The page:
Maybe there is a relationship. John Stossel writes,
Ray Kurzweil — inventor of things like machines that turn text into speech — has popularized the idea that we are rapidly approaching “the singularity,” the point at which machines not only think for themselves but develop intellectually faster than we.
At that point, maybe we no longer talk about “human history.” It will be “machine progress,” with us along for the ride — if machines keep us around. Maybe they’ll keep us in a zoo, like we do with our monkey ancestors.
Scientists and ethicists are beginning to wrestle with the question of how to make sure artificial intelligence, when it arrives, is nice to us.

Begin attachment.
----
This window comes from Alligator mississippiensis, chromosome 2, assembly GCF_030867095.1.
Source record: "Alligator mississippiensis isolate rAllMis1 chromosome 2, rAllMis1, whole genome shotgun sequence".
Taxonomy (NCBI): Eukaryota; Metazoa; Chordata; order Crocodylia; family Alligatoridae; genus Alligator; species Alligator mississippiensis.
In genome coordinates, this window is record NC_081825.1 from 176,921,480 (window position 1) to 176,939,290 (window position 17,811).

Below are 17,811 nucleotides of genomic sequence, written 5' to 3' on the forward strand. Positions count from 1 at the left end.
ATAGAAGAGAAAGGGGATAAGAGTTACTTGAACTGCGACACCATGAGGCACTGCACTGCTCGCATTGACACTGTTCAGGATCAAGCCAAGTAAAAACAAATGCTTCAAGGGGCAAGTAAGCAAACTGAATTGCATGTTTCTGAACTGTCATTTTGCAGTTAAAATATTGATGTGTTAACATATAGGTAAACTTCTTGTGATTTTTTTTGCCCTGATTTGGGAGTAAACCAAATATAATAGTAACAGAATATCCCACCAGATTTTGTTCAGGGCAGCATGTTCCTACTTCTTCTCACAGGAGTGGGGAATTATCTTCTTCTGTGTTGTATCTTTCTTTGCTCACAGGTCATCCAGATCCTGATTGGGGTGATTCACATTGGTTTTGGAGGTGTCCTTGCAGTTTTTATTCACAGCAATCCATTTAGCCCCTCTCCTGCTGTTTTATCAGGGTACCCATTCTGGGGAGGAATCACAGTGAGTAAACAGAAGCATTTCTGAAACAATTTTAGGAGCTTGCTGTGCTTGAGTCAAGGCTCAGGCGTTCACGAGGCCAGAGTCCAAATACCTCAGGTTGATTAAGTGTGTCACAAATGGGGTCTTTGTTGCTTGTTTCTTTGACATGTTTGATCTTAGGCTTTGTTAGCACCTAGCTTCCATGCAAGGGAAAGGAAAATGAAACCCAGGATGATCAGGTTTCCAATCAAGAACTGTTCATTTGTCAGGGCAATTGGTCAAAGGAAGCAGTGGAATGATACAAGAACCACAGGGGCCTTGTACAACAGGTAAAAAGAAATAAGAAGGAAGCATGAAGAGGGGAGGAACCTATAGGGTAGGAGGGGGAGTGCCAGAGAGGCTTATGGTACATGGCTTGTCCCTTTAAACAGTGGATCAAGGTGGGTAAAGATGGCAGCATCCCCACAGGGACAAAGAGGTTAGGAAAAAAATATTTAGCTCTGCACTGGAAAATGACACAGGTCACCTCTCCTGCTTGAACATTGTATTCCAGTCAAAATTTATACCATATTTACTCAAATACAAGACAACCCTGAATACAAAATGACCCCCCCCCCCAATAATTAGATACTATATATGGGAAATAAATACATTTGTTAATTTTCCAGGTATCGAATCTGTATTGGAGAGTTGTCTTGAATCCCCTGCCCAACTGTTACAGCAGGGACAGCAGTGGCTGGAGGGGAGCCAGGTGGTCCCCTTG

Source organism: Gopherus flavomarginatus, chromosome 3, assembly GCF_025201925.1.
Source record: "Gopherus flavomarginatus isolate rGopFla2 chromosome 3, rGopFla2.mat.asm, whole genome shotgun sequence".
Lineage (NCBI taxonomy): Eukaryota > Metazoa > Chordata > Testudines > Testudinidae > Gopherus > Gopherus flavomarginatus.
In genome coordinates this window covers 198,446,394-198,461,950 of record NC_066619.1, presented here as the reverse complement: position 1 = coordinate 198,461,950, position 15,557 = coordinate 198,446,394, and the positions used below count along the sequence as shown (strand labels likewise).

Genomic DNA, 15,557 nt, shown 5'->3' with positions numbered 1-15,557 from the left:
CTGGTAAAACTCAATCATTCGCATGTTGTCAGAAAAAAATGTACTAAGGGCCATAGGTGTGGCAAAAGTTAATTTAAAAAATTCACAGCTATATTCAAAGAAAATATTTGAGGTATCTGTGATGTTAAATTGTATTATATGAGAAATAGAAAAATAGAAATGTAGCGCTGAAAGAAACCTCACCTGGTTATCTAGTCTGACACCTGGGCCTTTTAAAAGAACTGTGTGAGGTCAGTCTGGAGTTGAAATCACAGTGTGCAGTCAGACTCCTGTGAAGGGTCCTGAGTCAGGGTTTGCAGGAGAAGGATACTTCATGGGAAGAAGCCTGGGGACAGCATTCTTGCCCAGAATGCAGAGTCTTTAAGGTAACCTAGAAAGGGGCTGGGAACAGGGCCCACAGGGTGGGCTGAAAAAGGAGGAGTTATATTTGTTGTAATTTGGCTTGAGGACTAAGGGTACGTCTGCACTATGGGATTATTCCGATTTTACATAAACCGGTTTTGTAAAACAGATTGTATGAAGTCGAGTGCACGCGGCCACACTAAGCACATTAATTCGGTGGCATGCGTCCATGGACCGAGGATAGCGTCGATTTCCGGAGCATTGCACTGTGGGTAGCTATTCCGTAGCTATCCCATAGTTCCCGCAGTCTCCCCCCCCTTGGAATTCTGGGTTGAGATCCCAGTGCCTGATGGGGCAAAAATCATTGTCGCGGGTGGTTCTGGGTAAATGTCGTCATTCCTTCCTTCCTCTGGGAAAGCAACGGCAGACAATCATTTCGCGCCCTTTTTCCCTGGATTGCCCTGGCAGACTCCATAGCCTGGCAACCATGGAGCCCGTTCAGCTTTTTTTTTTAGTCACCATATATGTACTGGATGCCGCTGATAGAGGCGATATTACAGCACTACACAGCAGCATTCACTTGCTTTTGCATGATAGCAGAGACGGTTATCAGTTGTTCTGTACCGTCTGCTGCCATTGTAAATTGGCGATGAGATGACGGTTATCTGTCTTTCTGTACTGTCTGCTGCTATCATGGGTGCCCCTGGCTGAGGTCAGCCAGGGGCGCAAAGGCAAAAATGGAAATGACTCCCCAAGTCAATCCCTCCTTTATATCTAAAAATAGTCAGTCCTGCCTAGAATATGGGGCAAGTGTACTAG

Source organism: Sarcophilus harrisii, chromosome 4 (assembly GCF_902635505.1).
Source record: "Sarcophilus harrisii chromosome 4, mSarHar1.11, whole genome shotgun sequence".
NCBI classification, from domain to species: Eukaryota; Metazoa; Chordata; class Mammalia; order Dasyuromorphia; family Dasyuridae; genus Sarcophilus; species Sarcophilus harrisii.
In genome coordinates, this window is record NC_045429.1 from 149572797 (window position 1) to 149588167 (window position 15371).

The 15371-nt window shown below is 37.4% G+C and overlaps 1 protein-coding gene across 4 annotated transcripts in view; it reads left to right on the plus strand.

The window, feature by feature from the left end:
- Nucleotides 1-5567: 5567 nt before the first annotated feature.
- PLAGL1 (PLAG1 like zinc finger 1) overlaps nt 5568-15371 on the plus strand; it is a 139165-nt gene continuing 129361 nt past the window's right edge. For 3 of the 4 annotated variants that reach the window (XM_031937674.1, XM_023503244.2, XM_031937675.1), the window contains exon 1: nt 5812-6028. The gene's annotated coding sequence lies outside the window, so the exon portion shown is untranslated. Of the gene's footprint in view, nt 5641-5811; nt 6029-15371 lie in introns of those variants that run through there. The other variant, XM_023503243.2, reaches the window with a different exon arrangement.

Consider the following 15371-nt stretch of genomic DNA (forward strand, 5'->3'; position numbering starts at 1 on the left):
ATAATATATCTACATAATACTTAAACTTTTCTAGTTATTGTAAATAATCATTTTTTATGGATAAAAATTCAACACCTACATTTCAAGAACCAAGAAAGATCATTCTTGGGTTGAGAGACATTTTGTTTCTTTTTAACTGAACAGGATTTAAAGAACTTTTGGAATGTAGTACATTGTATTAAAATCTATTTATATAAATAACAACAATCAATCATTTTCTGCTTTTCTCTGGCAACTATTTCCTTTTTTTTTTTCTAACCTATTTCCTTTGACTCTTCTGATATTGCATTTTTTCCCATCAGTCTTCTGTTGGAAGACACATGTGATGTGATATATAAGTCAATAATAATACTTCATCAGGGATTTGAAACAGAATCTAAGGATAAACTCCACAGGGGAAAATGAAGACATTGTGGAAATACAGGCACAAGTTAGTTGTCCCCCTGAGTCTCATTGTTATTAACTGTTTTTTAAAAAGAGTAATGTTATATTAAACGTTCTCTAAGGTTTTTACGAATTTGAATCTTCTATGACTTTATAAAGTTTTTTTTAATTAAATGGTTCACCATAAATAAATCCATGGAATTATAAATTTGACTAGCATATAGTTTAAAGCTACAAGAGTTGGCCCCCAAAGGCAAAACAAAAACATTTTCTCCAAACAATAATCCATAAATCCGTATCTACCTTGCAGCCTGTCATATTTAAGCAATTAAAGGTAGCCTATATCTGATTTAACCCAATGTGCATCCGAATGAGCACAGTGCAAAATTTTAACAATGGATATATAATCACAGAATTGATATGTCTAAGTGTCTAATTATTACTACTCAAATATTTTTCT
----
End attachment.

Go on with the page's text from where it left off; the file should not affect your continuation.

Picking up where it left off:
The overlooked problem is that, apart from the fact that machines lack consciousness (and no one knows what it is anyway), they also lack motivation to do anything in particular. They are designed by humans to do something.
More realistic worry: The people behind the machines may be smarter than we are and may be up to no good. It happens.
Follow UD News at Twitter!